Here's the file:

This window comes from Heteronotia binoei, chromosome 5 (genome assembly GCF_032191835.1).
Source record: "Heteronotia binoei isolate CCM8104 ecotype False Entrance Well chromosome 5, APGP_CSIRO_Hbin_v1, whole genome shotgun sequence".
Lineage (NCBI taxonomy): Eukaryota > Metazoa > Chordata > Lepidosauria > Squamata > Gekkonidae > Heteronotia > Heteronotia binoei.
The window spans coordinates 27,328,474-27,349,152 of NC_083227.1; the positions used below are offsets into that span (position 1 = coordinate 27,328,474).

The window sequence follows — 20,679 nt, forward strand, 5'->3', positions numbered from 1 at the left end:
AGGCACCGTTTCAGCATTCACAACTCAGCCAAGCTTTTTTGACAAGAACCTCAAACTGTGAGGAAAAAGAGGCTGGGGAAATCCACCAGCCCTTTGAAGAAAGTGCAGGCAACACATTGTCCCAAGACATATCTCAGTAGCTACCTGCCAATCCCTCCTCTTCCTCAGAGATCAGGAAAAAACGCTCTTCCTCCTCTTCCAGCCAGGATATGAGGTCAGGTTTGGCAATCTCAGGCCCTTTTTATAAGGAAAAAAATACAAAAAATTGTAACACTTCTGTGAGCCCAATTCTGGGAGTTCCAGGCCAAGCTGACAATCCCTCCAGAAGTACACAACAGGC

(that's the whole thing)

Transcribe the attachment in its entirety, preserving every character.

This window comes from Heteronotia binoei, chromosome 5 (genome assembly GCF_032191835.1).
Source record: "Heteronotia binoei isolate CCM8104 ecotype False Entrance Well chromosome 5, APGP_CSIRO_Hbin_v1, whole genome shotgun sequence".
Lineage (NCBI taxonomy): Eukaryota > Metazoa > Chordata > Lepidosauria > Squamata > Gekkonidae > Heteronotia > Heteronotia binoei.
The window spans coordinates 27,328,474-27,349,152 of NC_083227.1; the positions used below are offsets into that span (position 1 = coordinate 27,328,474).

The window sequence follows — 20,679 nt, forward strand, 5'->3', positions numbered from 1 at the left end:
AGGCACCGTTTCAGCATTCACAACTCAGCCAAGCTTTTTTGACAAGAACCTCAAACTGTGAGGAAAAAGAGGCTGGGGAAATCCACCAGCCCTTTGAAGAAAGTGCAGGCAACACATTGTCCCAAGACATATCTCAGTAGCTACCTGCCAATCCCTCCTCTTCCTCAGAGATCAGGAAAAAACGCTCTTCCTCCTCTTCCAGCCAGGATATGAGGTCAGGTTTGGCAATCTCAGGCCCTTTTTATAAGGAAAAAAATACAAAAAATTGTAACACTTCTGTGAGCCCAATTCTGGGAGTTCCAGGCCAAGCTGACAATCCCTCCAGAAGTACACAACAGGC